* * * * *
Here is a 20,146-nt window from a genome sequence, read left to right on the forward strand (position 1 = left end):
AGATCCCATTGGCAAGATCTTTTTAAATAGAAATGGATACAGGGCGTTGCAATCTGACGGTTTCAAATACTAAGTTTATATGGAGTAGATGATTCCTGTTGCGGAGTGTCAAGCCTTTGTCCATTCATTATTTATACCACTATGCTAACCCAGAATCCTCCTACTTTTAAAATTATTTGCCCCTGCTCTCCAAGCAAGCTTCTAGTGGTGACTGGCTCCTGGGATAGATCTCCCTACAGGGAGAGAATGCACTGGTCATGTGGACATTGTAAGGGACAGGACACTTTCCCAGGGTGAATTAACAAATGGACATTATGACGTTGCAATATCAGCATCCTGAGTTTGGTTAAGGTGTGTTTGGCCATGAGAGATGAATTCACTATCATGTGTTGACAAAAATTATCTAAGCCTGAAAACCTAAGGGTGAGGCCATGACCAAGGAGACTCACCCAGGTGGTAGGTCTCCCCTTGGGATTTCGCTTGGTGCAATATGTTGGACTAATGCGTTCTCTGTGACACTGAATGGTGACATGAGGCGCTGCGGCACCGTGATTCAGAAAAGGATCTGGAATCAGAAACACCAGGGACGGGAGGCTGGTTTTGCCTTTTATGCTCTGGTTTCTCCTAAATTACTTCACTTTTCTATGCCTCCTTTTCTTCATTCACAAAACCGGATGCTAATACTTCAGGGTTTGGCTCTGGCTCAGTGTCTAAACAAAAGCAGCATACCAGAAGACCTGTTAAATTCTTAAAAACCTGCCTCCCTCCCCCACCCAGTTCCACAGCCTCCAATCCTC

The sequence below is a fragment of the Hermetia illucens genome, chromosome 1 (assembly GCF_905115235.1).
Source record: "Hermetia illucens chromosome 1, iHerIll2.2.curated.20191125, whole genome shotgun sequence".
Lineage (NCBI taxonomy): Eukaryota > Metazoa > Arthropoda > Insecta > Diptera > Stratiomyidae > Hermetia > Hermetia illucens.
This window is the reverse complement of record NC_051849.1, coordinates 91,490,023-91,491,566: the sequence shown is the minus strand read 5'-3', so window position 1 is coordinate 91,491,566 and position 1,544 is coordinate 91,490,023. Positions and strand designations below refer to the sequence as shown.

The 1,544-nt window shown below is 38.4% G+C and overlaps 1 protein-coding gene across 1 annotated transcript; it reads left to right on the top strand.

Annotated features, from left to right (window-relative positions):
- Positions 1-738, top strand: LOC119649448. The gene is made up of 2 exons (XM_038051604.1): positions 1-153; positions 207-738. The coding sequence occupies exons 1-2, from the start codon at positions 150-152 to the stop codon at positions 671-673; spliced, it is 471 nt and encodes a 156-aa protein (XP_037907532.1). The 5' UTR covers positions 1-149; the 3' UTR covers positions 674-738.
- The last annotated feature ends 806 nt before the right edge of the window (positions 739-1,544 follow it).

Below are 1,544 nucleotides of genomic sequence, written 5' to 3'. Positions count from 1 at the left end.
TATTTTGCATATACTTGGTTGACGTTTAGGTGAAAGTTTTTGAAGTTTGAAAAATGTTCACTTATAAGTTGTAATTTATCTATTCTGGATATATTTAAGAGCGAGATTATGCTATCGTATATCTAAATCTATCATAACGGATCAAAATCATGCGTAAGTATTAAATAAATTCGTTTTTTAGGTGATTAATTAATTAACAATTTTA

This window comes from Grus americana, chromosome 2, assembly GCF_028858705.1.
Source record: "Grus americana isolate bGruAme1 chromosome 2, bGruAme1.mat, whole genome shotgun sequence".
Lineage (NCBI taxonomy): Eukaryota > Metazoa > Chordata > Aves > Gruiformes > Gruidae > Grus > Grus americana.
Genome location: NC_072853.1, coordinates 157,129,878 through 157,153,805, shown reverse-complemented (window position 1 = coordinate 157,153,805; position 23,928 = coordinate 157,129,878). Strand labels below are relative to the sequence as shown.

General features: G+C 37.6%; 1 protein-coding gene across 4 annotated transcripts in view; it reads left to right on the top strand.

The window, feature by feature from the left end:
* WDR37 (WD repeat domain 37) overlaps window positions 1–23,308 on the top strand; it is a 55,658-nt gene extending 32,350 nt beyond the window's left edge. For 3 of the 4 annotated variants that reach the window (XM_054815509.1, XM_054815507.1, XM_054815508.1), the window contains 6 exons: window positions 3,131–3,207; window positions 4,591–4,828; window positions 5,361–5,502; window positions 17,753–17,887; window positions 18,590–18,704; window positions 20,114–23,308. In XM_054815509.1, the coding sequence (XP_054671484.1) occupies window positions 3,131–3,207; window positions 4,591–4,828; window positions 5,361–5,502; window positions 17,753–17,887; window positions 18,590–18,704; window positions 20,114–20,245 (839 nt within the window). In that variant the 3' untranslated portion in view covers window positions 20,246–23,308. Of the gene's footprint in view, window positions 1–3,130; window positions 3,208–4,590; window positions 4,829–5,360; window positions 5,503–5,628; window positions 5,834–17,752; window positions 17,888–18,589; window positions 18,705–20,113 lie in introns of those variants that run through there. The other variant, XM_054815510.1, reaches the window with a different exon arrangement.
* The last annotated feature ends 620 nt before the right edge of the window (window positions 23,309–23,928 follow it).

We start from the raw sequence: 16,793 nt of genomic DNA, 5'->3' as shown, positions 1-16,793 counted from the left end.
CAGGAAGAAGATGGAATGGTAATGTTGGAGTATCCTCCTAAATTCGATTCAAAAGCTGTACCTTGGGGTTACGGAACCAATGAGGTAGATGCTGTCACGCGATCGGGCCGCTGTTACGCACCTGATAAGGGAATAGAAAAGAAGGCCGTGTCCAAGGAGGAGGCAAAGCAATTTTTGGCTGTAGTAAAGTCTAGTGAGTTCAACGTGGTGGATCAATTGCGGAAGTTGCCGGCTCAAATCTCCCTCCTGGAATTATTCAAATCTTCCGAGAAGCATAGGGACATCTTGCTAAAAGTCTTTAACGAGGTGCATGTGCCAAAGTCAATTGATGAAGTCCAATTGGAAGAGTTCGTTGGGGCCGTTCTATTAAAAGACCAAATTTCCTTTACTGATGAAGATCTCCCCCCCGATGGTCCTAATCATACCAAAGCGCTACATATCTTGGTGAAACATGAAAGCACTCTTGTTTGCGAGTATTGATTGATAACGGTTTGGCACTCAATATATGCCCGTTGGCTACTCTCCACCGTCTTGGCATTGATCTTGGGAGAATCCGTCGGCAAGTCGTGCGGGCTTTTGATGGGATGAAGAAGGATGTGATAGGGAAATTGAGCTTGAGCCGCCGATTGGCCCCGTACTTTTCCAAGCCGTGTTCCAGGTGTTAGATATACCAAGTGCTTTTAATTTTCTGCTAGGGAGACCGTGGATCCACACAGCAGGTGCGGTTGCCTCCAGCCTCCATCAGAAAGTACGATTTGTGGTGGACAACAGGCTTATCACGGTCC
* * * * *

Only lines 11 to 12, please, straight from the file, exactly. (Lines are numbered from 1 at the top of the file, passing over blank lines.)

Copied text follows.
Below are 1,544 nucleotides of genomic sequence, written 5' to 3'. Positions count from 1 at the left end.
TATTTTGCATATACTTGGTTGACGTTTAGGTGAAAGTTTTTGAAGTTTGAAAAATGTTCACTTATAAGTTGTAATTTATCTATTCTGGATATATTTAAGAGCGAGATTATGCTATCGTATATCTAAATCTATCATAACGGATCAAAATCATGCGTAAGTATTAAATAAATTCGTTTTTTAGGTGATTAATTAATTAACAATTTTA